About a week ago, when I wanted to try out Amazon’s new bookerly font, I went searching for my Kindle Paperwhite and realized the battery was dead; I hadn’t used it in weeks. Yet in those weeks, I had read several e-books and a plethora of articles – just not on my e-reader. I realized I did most of my reading on my phone.
In a Nielsen survey of 2,000 people this past December, about 54% of e-book buyers said they used smartphones to read their books at least some of the time. That’s up from 24% in 2012, according to a separate study commissioned by Nielsen.
The number of people who read primarily on phones has risen to 14% in the first quarter of 2015 from 9% in 2012.
In the same period, people reading on e-readers dropped from 50% to 32%, and for people reading on tablets, from 44% to 41%.
The article goes on to wade into the complicated and perhaps overhyped argument about whether reading on devices allows for the deep, immersive reading experience print books supposedly provide, but it ends with this hopeful note:
“People should stop worrying about how other people are reading, and be glad that they are,” said Ms. Todd, whose series generated 1.3 billion chapter views and a book deal with Simon & Schuster.
Many readers report being able to concentrate just fine on their phones. (Some turn off their alerts). On Twitter, people have celebrated major feats of reading, accomplished entirely on smartphones, including “Moby-Dick,” “War and Peace,” and “Swann’s Way.”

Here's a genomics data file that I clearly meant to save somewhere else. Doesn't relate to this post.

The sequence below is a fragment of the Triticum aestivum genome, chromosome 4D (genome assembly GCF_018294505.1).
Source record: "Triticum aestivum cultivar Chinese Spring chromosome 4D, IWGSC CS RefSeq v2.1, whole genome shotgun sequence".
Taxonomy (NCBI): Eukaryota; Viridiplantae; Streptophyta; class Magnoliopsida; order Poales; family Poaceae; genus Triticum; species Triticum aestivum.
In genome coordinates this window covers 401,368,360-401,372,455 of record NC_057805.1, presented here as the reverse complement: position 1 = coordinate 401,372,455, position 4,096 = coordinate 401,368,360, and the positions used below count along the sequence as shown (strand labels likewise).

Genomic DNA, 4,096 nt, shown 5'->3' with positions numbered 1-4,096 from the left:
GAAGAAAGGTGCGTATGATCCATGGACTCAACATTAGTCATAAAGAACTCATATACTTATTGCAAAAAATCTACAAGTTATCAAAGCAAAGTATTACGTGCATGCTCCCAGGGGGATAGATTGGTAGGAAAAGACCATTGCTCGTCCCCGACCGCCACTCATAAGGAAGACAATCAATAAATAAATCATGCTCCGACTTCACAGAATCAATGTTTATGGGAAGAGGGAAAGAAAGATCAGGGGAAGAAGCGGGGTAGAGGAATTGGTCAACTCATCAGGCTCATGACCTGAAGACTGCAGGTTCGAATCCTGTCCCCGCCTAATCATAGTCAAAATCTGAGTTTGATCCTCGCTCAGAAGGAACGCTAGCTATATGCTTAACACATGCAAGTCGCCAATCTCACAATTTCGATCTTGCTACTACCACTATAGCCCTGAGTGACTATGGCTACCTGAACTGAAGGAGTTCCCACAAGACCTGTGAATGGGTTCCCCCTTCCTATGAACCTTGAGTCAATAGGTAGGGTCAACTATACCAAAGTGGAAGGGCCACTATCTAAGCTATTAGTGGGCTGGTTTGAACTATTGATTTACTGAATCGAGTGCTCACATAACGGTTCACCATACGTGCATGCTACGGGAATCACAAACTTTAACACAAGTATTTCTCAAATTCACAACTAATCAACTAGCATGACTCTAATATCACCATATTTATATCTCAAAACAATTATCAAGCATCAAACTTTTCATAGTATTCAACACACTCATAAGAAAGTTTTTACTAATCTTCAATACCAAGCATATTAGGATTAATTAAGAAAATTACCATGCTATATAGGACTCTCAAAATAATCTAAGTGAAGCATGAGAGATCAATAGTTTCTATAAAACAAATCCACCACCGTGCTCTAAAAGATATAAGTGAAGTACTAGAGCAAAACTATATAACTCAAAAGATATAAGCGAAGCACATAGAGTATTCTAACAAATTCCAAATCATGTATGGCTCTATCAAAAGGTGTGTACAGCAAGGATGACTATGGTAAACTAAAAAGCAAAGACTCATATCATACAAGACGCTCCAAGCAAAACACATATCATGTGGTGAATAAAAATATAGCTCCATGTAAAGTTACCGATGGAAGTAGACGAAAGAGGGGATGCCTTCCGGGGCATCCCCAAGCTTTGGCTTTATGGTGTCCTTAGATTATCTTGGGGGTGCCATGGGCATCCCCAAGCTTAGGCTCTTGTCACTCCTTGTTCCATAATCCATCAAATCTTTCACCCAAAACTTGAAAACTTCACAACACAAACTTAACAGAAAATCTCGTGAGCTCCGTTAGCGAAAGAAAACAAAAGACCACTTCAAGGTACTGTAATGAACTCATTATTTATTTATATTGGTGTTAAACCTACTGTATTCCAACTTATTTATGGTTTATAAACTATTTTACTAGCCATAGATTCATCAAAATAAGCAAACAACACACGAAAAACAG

Personally, I am okay with reading on anything available to me, and I enjoy reading on my phone. I use services like Evernote and Instapaper to organize my notes and highlights of what I read. I also maintain a commonplace book – on paper – to collect and reflect on the most pertinent and interesting passages I read.
I think most readers prefer reading on a smartphone because it’s convenient: If your books and articles are with you everywhere on one pocket-sized device, you won’t have to carry books or oversized devices just to read when you have a few minutes. At the same time, people enjoy the experience of reading in print, and print books will continue to sell. Print books work best for deep, immersive reading sessions or for studying and reference.
I still use my Kindle, despite the drought period. In fact, I read Maloney’s article on my Kindle. But sometimes – a lot of the time, it seems – I prefer to read on my phone.
How do you read? Have you read anything longer than a blog post on your phone, and did you enjoy it?